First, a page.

Like every Pilot fountain pen, my Lizard Metropolitan started RIGHT up, without a skip or stutter or hesitation. Pilot pens do not disappoint. The line it put down is supremely sharp and crisp, and felt even finer than the nib on my Kaküno (also fine and also from Pilot). In fact, it felt a little TOO fine, a little too sharp. Not scratchy, but sharp. VERY sharp. Hmmmm.

Fine nibbed Metro

I’ve been a fine/extra-fine person forever, and only recently branched out into broader nibs, but something in me has changed. I’ve gotten used to the buttery smoothness of those broader nibs and the way that the wetter/thicker line of a medium or broad nib brings out the shading properties of many inks. Writing with such a needle-like nib felt weird. Not bad, just weird.

I kept thinking, “It’s not you, it’s me.” “You’re a really great pen, I’m just not into you.” I did not say these things out loud because that would be weird. But I thought them. (Still weird, isn’t it?!)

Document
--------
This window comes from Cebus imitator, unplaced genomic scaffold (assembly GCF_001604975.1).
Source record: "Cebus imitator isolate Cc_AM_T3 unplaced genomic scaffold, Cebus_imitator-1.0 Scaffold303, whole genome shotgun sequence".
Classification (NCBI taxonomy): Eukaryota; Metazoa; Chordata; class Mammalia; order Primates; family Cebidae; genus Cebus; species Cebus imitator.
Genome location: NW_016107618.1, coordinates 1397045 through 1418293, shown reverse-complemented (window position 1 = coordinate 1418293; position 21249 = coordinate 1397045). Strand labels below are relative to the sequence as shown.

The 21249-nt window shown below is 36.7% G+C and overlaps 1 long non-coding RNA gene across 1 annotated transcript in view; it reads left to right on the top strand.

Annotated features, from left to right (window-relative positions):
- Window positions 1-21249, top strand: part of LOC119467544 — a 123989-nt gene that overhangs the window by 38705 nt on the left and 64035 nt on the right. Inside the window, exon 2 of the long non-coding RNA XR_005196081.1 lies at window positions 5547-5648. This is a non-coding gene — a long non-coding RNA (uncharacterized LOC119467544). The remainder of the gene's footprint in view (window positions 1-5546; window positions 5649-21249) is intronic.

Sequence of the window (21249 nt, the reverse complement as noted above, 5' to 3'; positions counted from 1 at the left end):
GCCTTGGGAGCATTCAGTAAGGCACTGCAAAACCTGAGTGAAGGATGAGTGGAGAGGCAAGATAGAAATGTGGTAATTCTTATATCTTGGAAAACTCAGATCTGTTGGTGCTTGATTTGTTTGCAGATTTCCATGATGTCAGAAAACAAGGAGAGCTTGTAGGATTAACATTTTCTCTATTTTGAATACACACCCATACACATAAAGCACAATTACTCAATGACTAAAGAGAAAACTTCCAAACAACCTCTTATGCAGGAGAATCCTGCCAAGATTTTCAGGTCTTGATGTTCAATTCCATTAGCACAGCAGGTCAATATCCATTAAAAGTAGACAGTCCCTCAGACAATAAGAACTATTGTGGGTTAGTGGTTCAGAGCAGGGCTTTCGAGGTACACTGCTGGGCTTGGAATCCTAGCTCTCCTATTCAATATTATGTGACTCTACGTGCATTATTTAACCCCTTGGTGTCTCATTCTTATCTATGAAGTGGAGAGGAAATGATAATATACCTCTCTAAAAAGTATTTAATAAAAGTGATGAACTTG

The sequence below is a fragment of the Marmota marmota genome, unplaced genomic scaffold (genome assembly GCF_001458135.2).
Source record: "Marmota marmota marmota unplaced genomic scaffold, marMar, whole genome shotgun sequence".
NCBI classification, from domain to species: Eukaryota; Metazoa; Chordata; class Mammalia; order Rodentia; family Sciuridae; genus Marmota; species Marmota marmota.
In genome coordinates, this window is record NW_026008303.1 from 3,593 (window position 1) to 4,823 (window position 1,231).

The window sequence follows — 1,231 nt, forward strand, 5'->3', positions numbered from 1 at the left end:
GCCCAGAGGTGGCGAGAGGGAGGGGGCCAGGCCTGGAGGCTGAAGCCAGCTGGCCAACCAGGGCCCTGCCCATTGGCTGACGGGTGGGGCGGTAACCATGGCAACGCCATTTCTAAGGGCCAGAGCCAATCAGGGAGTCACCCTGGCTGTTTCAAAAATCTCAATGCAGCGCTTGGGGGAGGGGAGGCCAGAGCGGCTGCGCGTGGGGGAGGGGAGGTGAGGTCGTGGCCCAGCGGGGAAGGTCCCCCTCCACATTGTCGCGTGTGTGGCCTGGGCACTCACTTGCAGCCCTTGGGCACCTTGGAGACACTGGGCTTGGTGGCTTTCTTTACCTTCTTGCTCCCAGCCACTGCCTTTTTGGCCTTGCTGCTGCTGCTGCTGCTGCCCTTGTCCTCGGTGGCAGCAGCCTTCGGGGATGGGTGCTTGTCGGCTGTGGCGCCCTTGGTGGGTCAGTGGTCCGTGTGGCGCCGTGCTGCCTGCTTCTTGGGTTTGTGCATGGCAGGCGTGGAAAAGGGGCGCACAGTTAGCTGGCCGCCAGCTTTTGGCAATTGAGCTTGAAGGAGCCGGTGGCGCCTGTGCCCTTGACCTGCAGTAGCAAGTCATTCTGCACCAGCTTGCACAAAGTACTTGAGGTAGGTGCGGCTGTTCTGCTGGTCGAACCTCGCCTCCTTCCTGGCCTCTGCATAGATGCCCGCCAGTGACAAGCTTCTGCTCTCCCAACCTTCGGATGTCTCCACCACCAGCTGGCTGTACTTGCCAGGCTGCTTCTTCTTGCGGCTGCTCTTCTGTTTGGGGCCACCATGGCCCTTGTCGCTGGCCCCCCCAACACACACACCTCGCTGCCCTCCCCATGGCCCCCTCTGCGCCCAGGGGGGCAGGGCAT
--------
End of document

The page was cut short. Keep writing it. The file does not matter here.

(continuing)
BUT…that’s not the end of the story. For the past few days I’ve been using this particular pen when writing in my Field Notes (California State Fair and Night Sky editions) and my opinion took a 180-degree turn. The super-fine nib suits the Field Notes paper perfectly. Whereas a medium or broad nib would be an inky mess on Field Notes paper, with this Metro, there’s little to no feathering and just a TOUCH of bleed-through. And you know what? When I went back to writing on my Rhodia pad, I liked the way it felt on that paper, too. Very precise. Very crisp.

In Field Notes
In Field Notes, w/ Iroshizuku tsukushi

Initially, I thought the Metropolitan’s fine nib was TOO fine, but a little time and the right paper changed my mind. It’s probably not a pen I’ll use for letter writing, but for writing out my daily work and home lists, journaling, and jotting down appointments in my homemade Field Notes calendar, it’s just the ticket. It’s also another “candidate” pen for my conference later in the summer (low cost, yet still a great writer).